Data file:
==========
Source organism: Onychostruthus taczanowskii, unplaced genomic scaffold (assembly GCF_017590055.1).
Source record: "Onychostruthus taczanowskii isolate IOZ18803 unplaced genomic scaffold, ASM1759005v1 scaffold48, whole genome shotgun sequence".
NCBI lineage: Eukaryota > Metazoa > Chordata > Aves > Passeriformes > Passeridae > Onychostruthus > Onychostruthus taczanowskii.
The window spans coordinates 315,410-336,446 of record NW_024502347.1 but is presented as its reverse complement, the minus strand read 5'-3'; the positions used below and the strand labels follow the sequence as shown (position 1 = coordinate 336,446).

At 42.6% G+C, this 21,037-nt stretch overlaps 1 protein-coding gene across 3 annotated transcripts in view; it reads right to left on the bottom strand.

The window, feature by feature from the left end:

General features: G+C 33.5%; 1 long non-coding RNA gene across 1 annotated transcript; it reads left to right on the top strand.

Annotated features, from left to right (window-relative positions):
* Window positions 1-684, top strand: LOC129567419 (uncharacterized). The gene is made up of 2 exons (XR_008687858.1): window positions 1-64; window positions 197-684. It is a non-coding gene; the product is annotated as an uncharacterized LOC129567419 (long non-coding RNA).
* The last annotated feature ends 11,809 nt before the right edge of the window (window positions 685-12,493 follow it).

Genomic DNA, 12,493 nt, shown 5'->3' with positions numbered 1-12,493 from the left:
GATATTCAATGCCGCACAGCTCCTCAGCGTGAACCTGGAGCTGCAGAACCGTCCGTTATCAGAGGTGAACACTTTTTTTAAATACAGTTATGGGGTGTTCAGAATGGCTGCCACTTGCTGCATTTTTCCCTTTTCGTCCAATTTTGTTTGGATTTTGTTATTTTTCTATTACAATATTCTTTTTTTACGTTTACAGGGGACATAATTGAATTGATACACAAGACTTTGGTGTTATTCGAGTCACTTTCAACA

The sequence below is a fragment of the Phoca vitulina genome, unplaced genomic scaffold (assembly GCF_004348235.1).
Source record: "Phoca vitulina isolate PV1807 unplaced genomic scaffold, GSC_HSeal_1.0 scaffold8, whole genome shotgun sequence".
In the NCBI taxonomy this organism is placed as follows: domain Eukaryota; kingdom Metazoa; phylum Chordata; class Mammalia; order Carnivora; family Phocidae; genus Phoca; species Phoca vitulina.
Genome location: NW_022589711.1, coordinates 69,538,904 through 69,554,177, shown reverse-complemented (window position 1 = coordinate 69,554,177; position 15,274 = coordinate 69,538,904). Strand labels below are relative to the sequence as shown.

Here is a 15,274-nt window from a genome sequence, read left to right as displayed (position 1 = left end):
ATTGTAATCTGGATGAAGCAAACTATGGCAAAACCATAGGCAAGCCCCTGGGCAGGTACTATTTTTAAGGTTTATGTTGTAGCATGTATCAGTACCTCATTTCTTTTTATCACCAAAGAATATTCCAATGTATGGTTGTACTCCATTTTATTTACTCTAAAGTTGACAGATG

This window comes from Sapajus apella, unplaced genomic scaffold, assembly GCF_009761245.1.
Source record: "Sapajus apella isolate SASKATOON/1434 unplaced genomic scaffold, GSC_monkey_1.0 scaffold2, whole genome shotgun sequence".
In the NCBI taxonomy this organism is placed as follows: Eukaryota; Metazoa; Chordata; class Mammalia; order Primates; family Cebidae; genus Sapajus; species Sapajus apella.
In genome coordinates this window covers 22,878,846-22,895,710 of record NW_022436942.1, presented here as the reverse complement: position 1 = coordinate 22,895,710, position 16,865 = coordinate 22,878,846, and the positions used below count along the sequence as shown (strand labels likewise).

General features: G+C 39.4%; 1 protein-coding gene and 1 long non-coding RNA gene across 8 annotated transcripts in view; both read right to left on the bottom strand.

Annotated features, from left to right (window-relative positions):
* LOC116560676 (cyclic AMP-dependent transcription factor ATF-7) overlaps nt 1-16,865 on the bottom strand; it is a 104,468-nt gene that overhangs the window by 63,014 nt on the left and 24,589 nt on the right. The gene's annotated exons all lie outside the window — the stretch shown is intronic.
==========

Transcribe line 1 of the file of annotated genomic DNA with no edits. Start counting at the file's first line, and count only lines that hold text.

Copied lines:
Source organism: Onychostruthus taczanowskii, unplaced genomic scaffold (assembly GCF_017590055.1).